I think we are in a bubble.
The thought occurred to me when I saw a recent Newsweek front page screaming: Shares Are Cheap! The New Stock Market Boom! Well, just kidding.
I was perusing Investing in a Low-Growth World, by Jeremy Grantham.
Note: GMO is Grantham’s global investment management firm.
The Fed’s negative real rates regime, designed to badger us into riskier investments in order to push up equity prices and grab a short-term wealth effect (that must be given back one day when least comfortable and least expected), has gone on for a long and, for me, boring time. This low interest rate period is serving, therefore, as a sneak preview of what a permanently lower rate regime might look like (although any permanently lower rates reflecting lower GDP growth would be by no means as low as these engineered rates that we are currently experiencing). So what are some of these effects? The artificially low T-Bill rates first work their way slowly up the curve. Next, the most obviously competitive type of equities – high yield stocks – begin to be bid up ahead of the rest of the market, as has happened. “I’ve just got to squeeze out some higher rates somewhere, anywhere,” is the pension fund plea. Then, this low rate competition begins to filter into other securities, historically sought after for their higher yields: higher-grade real estate, where the “cap rates” slowly fall; and, unfortunately, also forestry and farmland, mainly of the larger and more standard varieties that appeal to institutions, which show declines in their required yields, i.e., their prices rise.
In the meantime for us at GMO it means emphasizing care and maintaining a heightened sense of value discipline, not only in stock selection, as the whole world is once again bid up over fair value in a way so typical of the post 1994 era, but also in forestry and farmland. GMO has investments in those areas too and recognizes the need to sidestep overpricing by emphasizing the nooks and crannies. Fortunately there are more nooks and deeper crannies in forests and farmland than there are in almost any other area, certainly including stocks.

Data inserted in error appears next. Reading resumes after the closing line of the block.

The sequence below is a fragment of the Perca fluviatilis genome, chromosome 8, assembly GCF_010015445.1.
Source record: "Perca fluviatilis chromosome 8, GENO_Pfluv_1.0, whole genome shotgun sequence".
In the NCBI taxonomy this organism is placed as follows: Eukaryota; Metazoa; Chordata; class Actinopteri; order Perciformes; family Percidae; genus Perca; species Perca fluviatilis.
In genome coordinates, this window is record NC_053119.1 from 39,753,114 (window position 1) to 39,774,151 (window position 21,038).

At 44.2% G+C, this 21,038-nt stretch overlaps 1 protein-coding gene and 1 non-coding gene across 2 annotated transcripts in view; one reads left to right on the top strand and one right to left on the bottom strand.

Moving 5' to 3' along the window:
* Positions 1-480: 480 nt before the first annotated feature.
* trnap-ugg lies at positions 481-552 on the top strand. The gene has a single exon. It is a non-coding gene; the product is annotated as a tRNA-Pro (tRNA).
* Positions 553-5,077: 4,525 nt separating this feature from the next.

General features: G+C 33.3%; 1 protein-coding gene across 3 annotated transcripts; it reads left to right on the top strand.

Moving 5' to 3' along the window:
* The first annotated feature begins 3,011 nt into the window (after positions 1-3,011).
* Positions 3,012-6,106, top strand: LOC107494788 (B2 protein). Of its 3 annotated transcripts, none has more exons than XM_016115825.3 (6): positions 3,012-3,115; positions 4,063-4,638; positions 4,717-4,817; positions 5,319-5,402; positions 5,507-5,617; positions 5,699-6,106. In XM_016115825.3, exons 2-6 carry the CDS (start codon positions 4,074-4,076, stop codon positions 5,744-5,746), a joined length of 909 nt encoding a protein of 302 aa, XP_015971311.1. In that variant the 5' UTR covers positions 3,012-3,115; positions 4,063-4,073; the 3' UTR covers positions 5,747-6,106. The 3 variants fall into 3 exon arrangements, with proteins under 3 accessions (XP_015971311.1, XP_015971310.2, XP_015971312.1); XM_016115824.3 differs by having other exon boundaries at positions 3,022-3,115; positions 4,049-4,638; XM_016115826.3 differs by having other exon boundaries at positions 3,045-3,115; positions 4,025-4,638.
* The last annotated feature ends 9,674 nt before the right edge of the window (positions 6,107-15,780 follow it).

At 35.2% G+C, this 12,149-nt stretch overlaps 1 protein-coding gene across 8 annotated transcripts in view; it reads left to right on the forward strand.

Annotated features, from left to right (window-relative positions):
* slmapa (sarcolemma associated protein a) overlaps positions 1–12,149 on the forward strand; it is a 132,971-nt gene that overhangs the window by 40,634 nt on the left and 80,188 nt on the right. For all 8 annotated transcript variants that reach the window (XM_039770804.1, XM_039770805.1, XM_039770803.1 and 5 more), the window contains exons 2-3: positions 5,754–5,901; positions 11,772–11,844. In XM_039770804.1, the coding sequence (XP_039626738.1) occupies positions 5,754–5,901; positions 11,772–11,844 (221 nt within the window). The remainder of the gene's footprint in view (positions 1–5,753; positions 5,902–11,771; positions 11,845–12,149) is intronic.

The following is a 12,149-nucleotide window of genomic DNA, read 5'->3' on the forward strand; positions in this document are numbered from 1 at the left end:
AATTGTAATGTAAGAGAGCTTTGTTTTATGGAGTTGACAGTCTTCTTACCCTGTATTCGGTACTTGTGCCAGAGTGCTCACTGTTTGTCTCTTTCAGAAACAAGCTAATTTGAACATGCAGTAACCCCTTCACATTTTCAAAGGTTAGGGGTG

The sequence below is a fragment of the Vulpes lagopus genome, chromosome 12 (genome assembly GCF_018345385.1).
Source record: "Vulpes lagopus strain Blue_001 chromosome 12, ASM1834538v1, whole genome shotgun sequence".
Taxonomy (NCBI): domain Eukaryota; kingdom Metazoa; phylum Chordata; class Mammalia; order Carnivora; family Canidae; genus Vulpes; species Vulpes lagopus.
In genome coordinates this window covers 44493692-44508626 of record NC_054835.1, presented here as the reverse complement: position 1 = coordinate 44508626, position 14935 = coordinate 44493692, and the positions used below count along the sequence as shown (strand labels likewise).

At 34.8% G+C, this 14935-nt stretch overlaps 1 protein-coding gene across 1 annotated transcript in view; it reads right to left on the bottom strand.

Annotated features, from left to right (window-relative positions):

Courtesy of the above Fed policy, all global assets are once again becoming overpriced. This reminds me of the idea sometimes attributed to Einstein that a workable definition of madness is constantly repeating the same actions but expecting a different outcome! But, as always, asset prices are not uniformly overpriced: emerging markets and, we believe, Japan are only moderately overpriced. European stocks are also only a little expensive, but in today’s world are substantially more risky than normal. The great global franchise companies also seem only moderately overpriced. Forestry and farmland, which is not super-prime Midwestern, is also only moderately overpriced but comes with our nook and cranny sticker attached. But much of everything else is once again brutally overpriced. Notably, U.S. stocks (ex “quality”) now sell at a negative seven-year imputed return on our numbers and most global growth stocks are close to zero expected return. As for fixed income – fugetaboutit! Most of it has negative estimated returns on our data, and longer debt, as always, carries that risk that may be slight in any period, but is horrific if it occurs – accelerating inflation.
Okay, enough quotes. Forestry and farmland, anyone? When is the average investor going to buy forestry and farmland as diversification? When prices of more readily available investments are high! This leads me to think that the stock market is in a bubble.
Nobody knows when this bubble will burst. I don’t think it will burst while the FED keeps interest rates so low, anyway.